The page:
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Psychology in UX Design: The Most Influential Studies

Psychology in UX Design: The Most Influential Studies

Design Process
8 min read

The convergence of psychology and UX design emerges as a pivotal aspect in crafting interfaces that are functional and deeply resonant with users. Each psychological factor discussed below deserves a separate, detailed article. Various scientists have studied them over the years, and this research has many insights you can apply to your design.

Since Arounda has over seven years of experience creating impactful projects, we've researched UX design psychology a lot. This article briefly characterizes all these aspects to give you a general idea of the psychology of UX design.

Concepts Related to UI/UX Design Psychology

First, let’s look at general UX-related psychological concepts you should know about.

Chameleon Effect/Mirroring

The Chameleon Effect, also known as Mirroring, is a psychological phenomenon where individuals subconsciously imitate the gestures, speech patterns, or attitudes of others. This concept has profound implications in UX design:

  • Intuitive interfaces. It invo
  • lves mimicking the layout of commonly used platforms or adopting universally recognized icons and gestures.
  • Personalization. By analyzing user data, interfaces can adapt to mirror user preferences and habits. It leads to a more tailored and engaging experience.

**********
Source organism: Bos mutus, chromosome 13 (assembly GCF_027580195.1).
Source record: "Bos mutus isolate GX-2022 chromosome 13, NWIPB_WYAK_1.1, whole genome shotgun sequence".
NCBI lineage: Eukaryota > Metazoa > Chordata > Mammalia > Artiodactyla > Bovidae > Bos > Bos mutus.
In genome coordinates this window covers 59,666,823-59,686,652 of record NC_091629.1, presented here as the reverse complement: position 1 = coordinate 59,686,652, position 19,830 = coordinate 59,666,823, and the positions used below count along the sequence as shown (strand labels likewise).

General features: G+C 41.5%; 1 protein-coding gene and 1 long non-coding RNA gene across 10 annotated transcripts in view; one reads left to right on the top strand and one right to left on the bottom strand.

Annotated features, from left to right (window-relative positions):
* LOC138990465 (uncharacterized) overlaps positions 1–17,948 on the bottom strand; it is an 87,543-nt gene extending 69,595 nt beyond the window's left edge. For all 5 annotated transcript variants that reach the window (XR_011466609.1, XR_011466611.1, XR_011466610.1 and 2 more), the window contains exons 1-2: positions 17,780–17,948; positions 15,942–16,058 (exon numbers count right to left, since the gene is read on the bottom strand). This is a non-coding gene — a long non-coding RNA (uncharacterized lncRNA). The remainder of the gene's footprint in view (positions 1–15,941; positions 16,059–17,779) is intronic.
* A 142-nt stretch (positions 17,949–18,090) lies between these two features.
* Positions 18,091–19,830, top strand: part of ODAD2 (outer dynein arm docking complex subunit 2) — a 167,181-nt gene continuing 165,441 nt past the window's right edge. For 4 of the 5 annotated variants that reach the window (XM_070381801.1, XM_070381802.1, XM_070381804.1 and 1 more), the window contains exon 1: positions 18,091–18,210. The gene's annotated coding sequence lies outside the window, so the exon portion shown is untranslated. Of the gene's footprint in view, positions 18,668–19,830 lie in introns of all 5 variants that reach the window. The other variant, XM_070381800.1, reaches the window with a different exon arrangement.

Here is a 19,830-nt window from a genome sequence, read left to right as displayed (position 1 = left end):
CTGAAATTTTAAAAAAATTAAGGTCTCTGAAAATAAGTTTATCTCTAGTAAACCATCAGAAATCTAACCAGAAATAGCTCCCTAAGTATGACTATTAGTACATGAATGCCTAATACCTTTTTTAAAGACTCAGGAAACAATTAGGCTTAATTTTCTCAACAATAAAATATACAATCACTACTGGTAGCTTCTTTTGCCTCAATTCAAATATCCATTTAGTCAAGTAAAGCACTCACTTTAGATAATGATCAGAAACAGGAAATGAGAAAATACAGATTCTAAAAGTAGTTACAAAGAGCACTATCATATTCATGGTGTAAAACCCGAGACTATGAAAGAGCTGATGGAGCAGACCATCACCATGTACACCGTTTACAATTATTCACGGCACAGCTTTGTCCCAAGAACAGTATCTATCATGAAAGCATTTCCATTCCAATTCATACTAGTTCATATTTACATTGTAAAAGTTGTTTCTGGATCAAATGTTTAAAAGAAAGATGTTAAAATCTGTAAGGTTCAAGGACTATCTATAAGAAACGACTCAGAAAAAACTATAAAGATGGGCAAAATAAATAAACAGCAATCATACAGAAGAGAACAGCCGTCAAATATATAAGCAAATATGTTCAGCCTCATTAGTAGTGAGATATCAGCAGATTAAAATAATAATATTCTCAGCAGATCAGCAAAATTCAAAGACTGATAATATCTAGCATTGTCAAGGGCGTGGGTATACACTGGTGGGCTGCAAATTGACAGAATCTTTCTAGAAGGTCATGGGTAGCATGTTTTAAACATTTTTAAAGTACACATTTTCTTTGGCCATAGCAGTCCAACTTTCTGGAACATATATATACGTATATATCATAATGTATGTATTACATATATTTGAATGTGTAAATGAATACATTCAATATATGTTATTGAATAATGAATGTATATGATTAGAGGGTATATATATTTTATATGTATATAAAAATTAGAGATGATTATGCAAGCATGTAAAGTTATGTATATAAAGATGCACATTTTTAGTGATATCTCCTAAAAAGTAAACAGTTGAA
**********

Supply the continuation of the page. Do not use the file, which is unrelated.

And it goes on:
• Building trust and familiarity. Incorporating elements that users are already comfortable with reduces the learning curve and increases acceptance of new products.
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Attention in psychology refers to the cognitive process of selectively concentrating on one aspect of the environment while ignoring others. Good UX captures and directs the user's attention to those essential elements.

  • Visual hierarchy. A clear visual hierarchy in design guides the user's attention to the most critical information. Designers can achieve it through size, color, contrast, and placement.
  • Use of motion and animation. Subtle animations or interface changes draw attention to specific elements, such as notifications or CTAs.
  • Progressive disclosure. This technique involves progressively revealing information as the user needs rather than presenting all the data simultaneously. This way, you maintain user attention by reducing cognitive load.


In UX design psychology, understanding the different aspects of memory, including short-term, long-term, and sensory memory, is vital. Consider it when creating interfaces that support user recall and recognition. Here’s how to apply it in UX design:

  • Recognition over recall. Use universally recognized icons and visual cues to reduce the cognitive load on the user. Ensure people don’t have to remember what each element does.